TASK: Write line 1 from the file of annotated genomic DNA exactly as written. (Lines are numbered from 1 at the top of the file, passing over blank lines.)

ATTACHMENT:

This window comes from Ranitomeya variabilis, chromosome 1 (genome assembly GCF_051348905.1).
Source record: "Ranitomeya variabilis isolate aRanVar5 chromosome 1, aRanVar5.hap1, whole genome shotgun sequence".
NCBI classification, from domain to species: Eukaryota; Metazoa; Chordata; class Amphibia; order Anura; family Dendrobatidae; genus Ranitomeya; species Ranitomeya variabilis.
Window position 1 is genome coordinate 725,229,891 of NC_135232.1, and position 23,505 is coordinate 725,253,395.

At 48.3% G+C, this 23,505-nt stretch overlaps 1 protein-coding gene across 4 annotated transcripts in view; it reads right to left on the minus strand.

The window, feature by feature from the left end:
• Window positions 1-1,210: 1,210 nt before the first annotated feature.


This window comes from Ranitomeya variabilis, chromosome 1 (genome assembly GCF_051348905.1).